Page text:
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Converting AA files to MP3

Discussion in 'Audio' started by NeVeR5000, Feb 14, 2014.

  1. NeVeR5000

    NeVeR5000 Member

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    Hi All.

    I'm a member of Audible.co.uk and I've a few Audio books from them.

    There Audio files download in .AA (.aa) format.

    I've looked all over the place and can't find a convertor to MP3. I seen one or two but they ended up not working or only doing 1 minute of conversions.

    I listen to Audio books in my car and I've an MP3 player.. They could be burnt to CD in Audio format but it would take between 10 and 15 disks each time and I don't want that.

    Any help would be great.

    Thanks.

    PS ( I've googled AA to MP3 and I couldn't find anything that works )
     
  2. attar

    attar Senior member

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    What do you play the files on when they're not in the car - can they be played out the earphone jack of the whatnot and into the PC soundcard?
    If so, the likes of Audacity can record them in real time and convert the output to mp3.
     
  3. Mez

    Mez Active member

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    It would depend on whether the books are copy protected. If they are not protected dbPowerAmp is what I use because I am convinced it is far superior to the rest. If they are you can either buy a DRM remover and remove the copy protection before they are converted. The problem with that is they are expensive then you need to upgrade when they change the protection and that costs money. I convert aa (Audible) files just as Attar recommends. If the tracks are long, I record at night since and noise your computer makes will be part of the recording since you select your sound card as the source. Play with it before hand to make sure you are recording the way you want. I save the work file as the name of the book+part number (this helps keep them in the proper order if the book is broken into parts. After it is saved, I use functions on the track menu to break the part into tracks of about 1 h,r 2hrs if I am in a hurry. You slide the bottom slider out to about the right place and select a piece of silence that is near a time mark (at the top). Insert a lable at that spot then edit tracks/labels I can’t remember which. The label name is partx trackx. X relates to the actual number. The start and stop of the label will be at your mark. Note Audacity rounds to the nearest 100th of a second which is why you insure the silence is at a 100th mark. You edit the start to the beginning of the track. I usually keep about a 10th of a second over lap so I know I didn’t miss something. At least with me, I screw up the timing of a track per book. If I get one perfect, I screw up twice on the next book. I avoid audio books that are less than 20 hrs since I like value for my hard earned money. A 40 hr book cost maybe 20% more than a 10 hr book.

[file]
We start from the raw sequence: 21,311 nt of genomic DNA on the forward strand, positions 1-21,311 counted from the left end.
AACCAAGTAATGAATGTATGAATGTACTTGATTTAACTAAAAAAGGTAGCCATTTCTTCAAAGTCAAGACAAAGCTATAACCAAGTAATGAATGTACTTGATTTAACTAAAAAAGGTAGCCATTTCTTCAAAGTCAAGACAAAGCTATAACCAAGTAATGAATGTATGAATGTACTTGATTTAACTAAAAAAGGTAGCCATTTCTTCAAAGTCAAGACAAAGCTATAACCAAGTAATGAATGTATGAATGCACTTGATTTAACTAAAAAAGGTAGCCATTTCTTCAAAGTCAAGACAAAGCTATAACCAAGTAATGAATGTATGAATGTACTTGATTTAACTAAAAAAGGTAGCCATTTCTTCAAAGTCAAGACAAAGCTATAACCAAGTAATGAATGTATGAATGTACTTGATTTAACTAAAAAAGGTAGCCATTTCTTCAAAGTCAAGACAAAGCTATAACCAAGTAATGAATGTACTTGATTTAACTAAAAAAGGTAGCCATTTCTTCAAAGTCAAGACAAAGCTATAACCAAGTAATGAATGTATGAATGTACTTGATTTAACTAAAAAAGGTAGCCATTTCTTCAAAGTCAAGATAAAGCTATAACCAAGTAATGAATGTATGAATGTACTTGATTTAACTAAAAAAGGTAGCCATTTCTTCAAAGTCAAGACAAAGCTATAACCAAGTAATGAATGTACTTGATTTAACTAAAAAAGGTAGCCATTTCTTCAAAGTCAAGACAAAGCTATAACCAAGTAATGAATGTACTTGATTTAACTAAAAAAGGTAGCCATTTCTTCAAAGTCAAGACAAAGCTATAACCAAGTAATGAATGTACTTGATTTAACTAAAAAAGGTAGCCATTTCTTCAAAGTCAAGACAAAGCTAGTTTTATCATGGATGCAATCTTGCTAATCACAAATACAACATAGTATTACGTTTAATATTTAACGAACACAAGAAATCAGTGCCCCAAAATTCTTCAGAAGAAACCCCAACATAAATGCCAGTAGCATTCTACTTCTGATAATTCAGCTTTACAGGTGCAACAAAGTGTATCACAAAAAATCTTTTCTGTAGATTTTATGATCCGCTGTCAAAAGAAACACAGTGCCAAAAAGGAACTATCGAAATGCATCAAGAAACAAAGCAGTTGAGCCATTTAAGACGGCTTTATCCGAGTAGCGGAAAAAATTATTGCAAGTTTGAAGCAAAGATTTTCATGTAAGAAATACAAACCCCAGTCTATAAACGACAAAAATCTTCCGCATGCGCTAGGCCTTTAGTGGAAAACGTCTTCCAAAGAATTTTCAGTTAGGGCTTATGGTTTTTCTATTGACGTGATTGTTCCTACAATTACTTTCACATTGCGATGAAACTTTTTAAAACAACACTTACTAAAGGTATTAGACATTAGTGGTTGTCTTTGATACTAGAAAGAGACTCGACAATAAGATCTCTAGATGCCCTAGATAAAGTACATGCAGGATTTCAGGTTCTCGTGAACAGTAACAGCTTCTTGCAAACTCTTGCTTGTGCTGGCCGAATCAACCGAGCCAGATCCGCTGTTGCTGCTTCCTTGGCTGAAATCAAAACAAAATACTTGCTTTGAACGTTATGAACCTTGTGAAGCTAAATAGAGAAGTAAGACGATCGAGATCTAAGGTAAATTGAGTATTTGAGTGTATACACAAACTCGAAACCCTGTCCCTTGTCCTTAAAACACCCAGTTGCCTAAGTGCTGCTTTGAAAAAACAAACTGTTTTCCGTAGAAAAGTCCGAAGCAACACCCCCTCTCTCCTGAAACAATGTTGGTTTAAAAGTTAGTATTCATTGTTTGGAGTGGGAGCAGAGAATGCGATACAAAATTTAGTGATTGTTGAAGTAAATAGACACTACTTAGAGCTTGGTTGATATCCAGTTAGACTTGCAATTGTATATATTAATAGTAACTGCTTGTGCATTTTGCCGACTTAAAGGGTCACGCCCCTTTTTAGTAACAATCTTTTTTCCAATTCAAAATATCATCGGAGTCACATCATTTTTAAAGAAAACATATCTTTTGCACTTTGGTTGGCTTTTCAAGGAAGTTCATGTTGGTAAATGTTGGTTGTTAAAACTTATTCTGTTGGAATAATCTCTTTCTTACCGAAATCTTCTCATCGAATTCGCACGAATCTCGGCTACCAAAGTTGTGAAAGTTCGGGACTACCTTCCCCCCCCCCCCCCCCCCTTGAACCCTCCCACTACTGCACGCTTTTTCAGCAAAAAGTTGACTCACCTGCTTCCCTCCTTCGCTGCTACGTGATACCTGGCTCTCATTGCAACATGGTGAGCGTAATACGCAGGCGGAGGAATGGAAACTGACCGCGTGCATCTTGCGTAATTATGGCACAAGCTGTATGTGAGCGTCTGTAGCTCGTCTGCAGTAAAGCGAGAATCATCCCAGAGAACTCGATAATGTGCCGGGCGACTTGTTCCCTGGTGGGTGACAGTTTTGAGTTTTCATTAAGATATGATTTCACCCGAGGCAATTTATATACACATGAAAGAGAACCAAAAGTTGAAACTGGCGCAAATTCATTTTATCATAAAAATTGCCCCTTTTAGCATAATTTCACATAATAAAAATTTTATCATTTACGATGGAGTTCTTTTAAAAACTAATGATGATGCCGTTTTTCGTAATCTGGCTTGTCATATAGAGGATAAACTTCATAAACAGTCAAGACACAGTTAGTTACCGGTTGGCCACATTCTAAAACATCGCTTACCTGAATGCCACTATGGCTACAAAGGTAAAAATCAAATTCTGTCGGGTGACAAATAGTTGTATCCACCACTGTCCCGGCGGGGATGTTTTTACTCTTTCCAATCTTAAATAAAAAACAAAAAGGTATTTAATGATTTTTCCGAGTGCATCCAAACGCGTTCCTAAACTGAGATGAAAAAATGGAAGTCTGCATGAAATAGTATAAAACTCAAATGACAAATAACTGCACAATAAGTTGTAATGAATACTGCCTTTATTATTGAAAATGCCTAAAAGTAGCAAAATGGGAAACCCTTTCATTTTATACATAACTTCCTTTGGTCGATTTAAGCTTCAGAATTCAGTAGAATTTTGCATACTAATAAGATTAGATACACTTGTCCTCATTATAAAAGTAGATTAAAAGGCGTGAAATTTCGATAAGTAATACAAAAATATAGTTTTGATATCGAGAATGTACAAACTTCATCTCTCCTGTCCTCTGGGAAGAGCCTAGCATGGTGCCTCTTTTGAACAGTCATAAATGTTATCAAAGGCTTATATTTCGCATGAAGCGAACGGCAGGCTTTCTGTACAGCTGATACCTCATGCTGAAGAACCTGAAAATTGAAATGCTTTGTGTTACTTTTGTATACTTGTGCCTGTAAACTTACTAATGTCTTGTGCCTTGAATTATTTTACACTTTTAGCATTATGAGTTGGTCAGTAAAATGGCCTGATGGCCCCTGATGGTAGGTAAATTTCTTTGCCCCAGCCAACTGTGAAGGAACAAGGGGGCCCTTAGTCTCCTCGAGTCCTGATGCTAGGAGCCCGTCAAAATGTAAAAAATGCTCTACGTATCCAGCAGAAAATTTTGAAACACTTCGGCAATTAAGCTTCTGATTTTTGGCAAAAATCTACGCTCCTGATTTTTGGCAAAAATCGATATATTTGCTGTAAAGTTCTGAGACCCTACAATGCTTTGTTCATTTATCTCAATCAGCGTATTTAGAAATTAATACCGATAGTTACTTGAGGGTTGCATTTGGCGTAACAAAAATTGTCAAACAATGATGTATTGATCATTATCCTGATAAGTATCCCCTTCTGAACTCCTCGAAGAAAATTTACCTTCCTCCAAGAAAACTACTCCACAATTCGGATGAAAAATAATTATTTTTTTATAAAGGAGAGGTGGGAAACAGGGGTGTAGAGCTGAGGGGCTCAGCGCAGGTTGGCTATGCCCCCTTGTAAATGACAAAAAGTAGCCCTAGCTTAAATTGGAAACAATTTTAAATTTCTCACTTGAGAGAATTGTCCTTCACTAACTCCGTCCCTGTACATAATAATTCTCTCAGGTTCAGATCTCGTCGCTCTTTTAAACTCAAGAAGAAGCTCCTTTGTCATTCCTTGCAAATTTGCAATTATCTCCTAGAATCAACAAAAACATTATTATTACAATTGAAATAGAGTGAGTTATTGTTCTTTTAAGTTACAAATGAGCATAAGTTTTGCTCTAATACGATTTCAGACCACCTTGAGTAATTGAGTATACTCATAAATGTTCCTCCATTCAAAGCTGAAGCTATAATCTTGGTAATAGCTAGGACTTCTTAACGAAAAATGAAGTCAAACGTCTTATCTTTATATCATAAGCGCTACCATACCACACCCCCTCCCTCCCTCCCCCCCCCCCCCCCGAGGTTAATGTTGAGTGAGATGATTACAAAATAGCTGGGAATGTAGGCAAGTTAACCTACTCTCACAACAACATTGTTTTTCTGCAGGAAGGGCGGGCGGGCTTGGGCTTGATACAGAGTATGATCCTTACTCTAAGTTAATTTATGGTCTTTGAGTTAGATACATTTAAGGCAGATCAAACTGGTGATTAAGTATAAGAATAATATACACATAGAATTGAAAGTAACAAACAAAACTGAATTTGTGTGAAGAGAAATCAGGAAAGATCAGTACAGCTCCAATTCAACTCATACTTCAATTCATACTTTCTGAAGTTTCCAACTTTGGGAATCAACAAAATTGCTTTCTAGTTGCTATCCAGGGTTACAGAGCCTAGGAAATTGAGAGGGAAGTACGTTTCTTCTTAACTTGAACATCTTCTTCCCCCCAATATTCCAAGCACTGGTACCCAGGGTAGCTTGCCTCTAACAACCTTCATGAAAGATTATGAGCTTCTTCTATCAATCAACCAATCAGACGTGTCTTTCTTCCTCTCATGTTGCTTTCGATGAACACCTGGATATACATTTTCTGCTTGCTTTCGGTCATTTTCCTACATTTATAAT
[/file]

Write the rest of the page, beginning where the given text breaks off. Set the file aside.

I use the export multiple to wave files. I use a number delimiter which creates a file book+part number+-+track number. I convert them with dbpoweramp to mp3 using Lame ABR (Average Bit Rate) 40. Although, you can go lower Lame even using ABR dosen’t do well below that even though 16 BR should suffice. I can still get a 40 hr book on a CD so I really don’t need to go lower. The mode is important Lame VBR is not suited below about 100 BR since it is a high fidelity codex. Lastly I use something like mp3tag or tagscanner to bulk label the tracks for book and auther. The titles will be that of your labels.
     
  4. zomac

    zomac Newbie

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    Maybe you can try this: soundtaxi.info but I'm not sure if it works.
     
  5. Mez

    Mez Active member

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    One last item...
    If the files are not DRMed so you can just convert them use lame ABR. This mode more closely approximatea aa compression. Quality losses during conversion often happen due to a miss match in compression algorythems. Such as AA -> a normal mp3 (CBR). AA contains more fidelity per bit than a CBR mp3. ABR or VBR will do a better job.
     

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